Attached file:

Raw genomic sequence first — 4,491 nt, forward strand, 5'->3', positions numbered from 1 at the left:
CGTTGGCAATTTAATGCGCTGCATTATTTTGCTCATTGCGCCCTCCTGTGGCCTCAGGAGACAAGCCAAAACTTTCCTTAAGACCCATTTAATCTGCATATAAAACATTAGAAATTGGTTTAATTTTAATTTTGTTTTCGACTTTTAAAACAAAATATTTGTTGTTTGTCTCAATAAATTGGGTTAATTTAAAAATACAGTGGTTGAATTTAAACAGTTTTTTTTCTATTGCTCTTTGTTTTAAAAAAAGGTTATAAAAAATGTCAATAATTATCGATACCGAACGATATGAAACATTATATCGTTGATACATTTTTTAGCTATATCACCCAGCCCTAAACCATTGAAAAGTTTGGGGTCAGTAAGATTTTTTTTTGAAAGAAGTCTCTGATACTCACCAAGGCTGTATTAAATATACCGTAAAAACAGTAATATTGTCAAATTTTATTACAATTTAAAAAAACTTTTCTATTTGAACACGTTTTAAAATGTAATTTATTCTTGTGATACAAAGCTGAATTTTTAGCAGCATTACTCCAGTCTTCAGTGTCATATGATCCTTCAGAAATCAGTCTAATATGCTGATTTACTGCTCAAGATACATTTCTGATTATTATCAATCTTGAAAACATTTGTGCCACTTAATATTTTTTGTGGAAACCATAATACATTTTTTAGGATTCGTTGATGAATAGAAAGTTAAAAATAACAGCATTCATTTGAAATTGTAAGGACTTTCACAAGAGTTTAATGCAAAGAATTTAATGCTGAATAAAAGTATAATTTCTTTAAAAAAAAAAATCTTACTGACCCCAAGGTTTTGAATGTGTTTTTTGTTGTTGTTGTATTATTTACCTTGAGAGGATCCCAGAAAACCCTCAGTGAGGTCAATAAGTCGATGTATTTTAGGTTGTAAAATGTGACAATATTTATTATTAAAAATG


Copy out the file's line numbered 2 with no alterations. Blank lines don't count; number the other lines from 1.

CGTTGGCAATTTAATGCGCTGCATTATTTTGCTCATTGCGCCCTCCTGTGGCCTCAGGAGACAAGCCAAAACTTTCCTTAAGACCCATTTAATCTGCATATAAAACATTAGAAATTGGTTTAATTTTAATTTTGTTTTCGACTTTTAAAACAAAATATTTGTTGTTTGTCTCAATAAATTGGGTTAATTTAAAAATACAGTGGTTGAATTTAAACAGTTTTTTTTCTATTGCTCTTTGTTTTAAAAAAAGGTTATAAAAAATGTCAATAATTATCGATACCGAACGATATGAAACATTATATCGTTGATACATTTTTTAGCTATATCACCCAGCCCTAAACCATTGAAAAGTTTGGGGTCAGTAAGATTTTTTTTTGAAAGAAGTCTCTGATACTCACCAAGGCTGTATTAAATATACCGTAAAAACAGTAATATTGTCAAATTTTATTACAATTTAAAAAAACTTTTCTATTTGAACACGTTTTAAAATGTAATTTATTCTTGTGATACAAAGCTGAATTTTTAGCAGCATTACTCCAGTCTTCAGTGTCATATGATCCTTCAGAAATCAGTCTAATATGCTGATTTACTGCTCAAGATACATTTCTGATTATTATCAATCTTGAAAACATTTGTGCCACTTAATATTTTTTGTGGAAACCATAATACATTTTTTAGGATTCGTTGATGAATAGAAAGTTAAAAATAACAGCATTCATTTGAAATTGTAAGGACTTTCACAAGAGTTTAATGCAAAGAATTTAATGCTGAATAAAAGTATAATTTCTTTAAAAAAAAAAATCTTACTGACCCCAAGGTTTTGAATGTGTTTTTTGTTGTTGTTGTATTATTTACCTTGAGAGGATCCCAGAAAACCCTCAGTGAGGTCAATAAGTCGATGTATTTTAGGTTGTAAAATGTGACAATATTTATTATTAAAAATG